The top news story on the TV this morning (before Diane Abbott tweeted her sweeping and racist generalisation about white people) was the committee exploring the case for assisted suicide in terminally ill patients.
It's something that divides opinion in most people, with the yes vote insisting a person has a right to choose and the no vote saying that its not assisting someone to die but murdering them.
I'm very much in the yes camp.
It's always baffled me that we don't have more say on our own bodies on things such as assisted suicide, yet we can inflate our lips, arse and boobs, or smoke our lungs black, or eat unhealthy food until we become the size of a house, and when things inevitably go wrong, the NHS steps in.
We can make a choice on behalf of our pets- ending their suffering as they are unable to voice the request themselves.
Yet we have to watch relatives and friends who lose the ability to care for themselves, stuck in a hospital bed in pain and agony, whilst we stand around them inadequately and unable to do anything to help. Our hands are tied.
Personally, I would not want to be a burden to my family, (that's not to say I feel anyone in that position is a burden, it would be how I'd feel), I am a wuss over the slightest bit of pain, and the idea of my children or an unknown nurse having to help me care for "personal things" like washing, dressing or going to the loo fills me with horror. The very idea of suffering from an illness, such as that suffered by Terry Pratchett, well, I couldn't stomach the end result of losing my mind and mobility. To fear that my chosen helper would face criminal charges, for acting out my wishes, and with the best intentions at heart, well, it makes the decision that much harder to make.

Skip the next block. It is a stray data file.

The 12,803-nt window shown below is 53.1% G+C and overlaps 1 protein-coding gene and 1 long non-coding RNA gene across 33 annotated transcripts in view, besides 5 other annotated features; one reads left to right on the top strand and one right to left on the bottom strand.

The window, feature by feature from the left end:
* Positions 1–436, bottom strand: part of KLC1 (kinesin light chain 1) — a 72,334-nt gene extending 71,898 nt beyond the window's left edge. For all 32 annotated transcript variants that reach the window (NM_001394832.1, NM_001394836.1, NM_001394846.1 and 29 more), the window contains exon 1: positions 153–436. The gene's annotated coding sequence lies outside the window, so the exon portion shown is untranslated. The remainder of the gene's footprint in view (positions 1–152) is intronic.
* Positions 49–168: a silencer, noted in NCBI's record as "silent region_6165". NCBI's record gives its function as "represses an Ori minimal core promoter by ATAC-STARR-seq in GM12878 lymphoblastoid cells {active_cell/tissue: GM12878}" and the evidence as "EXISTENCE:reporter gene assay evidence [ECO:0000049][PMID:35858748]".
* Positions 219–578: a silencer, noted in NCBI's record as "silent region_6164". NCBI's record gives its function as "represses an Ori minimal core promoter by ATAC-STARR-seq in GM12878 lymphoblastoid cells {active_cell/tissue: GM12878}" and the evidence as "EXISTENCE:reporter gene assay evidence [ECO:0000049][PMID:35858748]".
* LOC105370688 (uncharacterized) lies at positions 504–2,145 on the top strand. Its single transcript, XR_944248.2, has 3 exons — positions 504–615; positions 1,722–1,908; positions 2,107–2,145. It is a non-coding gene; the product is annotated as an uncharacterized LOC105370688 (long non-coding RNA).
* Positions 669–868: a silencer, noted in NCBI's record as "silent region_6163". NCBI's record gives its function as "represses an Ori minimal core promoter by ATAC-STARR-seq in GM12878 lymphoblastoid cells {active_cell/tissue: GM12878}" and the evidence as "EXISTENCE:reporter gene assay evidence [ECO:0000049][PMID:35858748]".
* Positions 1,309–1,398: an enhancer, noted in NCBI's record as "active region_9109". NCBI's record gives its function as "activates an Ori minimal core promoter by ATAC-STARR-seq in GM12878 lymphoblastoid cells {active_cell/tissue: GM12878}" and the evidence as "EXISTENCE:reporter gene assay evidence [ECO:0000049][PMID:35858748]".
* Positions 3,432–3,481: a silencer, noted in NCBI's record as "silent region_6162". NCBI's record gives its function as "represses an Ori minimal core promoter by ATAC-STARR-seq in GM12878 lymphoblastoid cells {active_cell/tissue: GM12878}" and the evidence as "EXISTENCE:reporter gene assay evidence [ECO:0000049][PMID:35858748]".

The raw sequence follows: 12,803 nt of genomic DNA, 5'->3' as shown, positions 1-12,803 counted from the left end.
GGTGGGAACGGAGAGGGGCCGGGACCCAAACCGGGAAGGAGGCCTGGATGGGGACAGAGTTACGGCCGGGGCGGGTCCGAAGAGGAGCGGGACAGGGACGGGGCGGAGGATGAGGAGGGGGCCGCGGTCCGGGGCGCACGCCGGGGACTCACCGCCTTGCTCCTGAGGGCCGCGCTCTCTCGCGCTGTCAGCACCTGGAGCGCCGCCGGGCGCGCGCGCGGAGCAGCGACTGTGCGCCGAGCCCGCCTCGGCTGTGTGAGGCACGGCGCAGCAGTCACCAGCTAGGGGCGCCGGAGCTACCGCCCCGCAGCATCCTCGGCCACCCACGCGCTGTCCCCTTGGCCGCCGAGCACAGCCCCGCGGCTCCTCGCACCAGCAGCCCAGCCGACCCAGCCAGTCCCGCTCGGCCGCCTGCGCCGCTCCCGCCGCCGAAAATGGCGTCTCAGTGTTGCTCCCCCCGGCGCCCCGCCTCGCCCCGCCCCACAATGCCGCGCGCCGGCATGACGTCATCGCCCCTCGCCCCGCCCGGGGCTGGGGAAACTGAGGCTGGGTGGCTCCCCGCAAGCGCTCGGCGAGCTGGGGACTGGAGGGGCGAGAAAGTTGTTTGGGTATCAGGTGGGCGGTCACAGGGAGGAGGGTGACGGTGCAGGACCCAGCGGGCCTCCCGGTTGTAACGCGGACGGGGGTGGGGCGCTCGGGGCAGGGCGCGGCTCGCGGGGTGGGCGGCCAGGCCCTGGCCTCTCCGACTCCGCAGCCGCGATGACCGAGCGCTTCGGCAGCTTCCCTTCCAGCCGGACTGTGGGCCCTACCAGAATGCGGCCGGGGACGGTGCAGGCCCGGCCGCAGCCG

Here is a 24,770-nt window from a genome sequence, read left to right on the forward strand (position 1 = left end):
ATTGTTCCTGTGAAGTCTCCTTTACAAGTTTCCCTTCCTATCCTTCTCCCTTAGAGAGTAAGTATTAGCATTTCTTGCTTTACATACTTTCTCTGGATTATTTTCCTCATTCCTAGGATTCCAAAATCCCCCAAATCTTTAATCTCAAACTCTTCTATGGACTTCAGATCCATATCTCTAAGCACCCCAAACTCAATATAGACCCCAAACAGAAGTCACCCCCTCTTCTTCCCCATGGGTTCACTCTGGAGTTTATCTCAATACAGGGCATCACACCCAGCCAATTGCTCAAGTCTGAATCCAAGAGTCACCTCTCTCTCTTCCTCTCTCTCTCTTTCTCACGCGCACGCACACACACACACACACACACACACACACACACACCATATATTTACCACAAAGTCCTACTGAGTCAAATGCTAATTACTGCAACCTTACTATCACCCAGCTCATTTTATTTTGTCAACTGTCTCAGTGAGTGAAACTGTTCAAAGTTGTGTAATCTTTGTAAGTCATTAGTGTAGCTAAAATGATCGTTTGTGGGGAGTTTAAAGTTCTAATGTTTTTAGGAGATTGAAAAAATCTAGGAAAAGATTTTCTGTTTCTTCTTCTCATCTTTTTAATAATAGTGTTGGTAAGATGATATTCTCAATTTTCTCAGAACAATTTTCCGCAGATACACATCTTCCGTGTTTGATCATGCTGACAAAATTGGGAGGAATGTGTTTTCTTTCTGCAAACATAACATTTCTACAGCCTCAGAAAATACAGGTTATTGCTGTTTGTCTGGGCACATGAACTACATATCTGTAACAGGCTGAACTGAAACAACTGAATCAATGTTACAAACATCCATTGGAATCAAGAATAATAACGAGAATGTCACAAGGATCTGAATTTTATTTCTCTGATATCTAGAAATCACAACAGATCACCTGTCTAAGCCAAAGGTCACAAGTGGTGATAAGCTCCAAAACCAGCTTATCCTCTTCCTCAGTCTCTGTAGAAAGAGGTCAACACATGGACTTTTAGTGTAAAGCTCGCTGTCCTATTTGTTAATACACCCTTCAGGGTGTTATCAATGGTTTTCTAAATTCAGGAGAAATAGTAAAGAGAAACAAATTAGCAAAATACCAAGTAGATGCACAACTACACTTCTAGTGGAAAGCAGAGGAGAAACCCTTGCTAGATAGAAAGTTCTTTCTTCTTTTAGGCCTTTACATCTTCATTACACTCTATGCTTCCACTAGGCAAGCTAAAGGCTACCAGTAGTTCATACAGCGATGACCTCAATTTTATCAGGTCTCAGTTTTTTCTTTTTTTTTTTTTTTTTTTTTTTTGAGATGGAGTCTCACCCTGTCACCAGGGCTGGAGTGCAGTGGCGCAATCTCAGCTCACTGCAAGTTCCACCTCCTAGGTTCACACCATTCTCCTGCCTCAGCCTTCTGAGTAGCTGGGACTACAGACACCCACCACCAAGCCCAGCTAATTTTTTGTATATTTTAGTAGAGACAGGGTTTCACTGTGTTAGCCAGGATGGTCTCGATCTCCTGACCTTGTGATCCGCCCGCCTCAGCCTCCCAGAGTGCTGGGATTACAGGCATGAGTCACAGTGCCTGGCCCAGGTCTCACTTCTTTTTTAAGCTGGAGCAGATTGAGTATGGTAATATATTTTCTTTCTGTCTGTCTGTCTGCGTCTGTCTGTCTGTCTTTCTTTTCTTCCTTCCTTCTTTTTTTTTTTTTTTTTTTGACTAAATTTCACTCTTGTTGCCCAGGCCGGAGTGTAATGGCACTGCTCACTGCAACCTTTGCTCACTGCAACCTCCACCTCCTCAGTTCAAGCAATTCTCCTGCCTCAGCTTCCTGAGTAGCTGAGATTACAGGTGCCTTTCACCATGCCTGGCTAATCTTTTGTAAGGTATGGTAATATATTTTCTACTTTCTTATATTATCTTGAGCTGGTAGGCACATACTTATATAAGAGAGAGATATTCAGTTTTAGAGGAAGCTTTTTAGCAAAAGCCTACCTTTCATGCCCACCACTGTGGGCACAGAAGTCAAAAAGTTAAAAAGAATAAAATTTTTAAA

I am not in any way saying that anyone who happens to find out they are terminally ill should be handed a syringe full of drugs to end it all, far from it. However, we should reserve the right to make that choice and, if we cannot do it ourselves for what ever reason, a named and agreeing party should be allowed to help us, in a clinic or similar. I'm thinking our own version of Dignitas here.
I can't help feeling that the only way assisted suicide will be legalised is if someone within parliament realises it will save the NHS lots of money and mean more bed space on certain wards.
Perhaps its a simple case of altering the Donor card scheme to include a yes box for being in agreement to not suffering a slow, agonising death but choosing when to go?
It will never be easy for many to stomach, but things do need to change.